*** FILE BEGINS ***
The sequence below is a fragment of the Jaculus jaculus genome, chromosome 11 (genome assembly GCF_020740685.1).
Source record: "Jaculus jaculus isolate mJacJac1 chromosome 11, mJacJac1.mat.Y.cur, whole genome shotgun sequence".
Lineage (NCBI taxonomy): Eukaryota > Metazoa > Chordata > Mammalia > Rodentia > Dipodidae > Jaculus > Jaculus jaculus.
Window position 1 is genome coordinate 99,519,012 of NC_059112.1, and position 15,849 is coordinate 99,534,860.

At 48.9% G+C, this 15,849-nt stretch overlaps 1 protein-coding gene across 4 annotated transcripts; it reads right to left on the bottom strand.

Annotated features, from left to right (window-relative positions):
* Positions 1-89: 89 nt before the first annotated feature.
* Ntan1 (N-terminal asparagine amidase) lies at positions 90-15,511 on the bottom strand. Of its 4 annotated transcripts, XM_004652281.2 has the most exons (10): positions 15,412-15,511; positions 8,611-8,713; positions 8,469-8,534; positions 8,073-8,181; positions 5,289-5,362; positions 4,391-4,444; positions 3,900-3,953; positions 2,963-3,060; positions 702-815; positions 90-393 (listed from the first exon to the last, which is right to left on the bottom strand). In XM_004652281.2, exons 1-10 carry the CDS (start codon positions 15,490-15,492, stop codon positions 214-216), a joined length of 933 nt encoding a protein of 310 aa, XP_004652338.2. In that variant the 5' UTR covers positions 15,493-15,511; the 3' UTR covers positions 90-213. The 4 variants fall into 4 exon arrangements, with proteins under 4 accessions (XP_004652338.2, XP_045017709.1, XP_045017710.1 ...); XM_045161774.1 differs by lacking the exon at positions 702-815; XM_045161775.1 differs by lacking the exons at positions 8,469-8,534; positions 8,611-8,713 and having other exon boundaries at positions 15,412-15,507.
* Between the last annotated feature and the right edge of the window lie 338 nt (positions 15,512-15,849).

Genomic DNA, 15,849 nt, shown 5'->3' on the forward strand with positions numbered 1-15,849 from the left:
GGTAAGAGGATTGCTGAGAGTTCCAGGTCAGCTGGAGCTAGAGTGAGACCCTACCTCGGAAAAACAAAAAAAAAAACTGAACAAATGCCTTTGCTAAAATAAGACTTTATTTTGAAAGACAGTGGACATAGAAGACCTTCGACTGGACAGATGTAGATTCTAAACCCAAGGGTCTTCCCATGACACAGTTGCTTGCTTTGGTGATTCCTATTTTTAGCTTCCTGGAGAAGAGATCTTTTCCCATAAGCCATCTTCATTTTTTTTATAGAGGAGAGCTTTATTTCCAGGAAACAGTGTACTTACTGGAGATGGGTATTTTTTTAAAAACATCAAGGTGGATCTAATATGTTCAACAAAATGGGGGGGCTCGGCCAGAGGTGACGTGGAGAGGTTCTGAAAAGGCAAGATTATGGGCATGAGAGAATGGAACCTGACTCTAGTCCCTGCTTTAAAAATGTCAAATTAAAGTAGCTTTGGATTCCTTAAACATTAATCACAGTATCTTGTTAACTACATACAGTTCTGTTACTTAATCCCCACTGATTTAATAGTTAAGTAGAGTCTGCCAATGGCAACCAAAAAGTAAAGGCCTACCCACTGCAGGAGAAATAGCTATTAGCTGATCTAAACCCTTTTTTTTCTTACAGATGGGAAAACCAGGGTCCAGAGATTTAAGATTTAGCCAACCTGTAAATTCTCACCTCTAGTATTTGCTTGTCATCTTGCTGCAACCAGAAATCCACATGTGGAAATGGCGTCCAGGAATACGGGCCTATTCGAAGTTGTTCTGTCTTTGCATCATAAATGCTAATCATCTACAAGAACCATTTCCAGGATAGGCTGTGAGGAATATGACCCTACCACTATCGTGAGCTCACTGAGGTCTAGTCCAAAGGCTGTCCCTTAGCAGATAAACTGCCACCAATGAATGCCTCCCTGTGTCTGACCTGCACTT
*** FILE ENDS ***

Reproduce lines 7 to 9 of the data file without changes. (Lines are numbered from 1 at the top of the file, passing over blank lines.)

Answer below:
* Positions 1-89: 89 nt before the first annotated feature.
* Ntan1 (N-terminal asparagine amidase) lies at positions 90-15,511 on the bottom strand. Of its 4 annotated transcripts, XM_004652281.2 has the most exons (10): positions 15,412-15,511; positions 8,611-8,713; positions 8,469-8,534; positions 8,073-8,181; positions 5,289-5,362; positions 4,391-4,444; positions 3,900-3,953; positions 2,963-3,060; positions 702-815; positions 90-393 (listed from the first exon to the last, which is right to left on the bottom strand). In XM_004652281.2, exons 1-10 carry the CDS (start codon positions 15,490-15,492, stop codon positions 214-216), a joined length of 933 nt encoding a protein of 310 aa, XP_004652338.2. In that variant the 5' UTR covers positions 15,493-15,511; the 3' UTR covers positions 90-213. The 4 variants fall into 4 exon arrangements, with proteins under 4 accessions (XP_004652338.2, XP_045017709.1, XP_045017710.1 ...); XM_045161774.1 differs by lacking the exon at positions 702-815; XM_045161775.1 differs by lacking the exons at positions 8,469-8,534; positions 8,611-8,713 and having other exon boundaries at positions 15,412-15,507.
* Between the last annotated feature and the right edge of the window lie 338 nt (positions 15,512-15,849).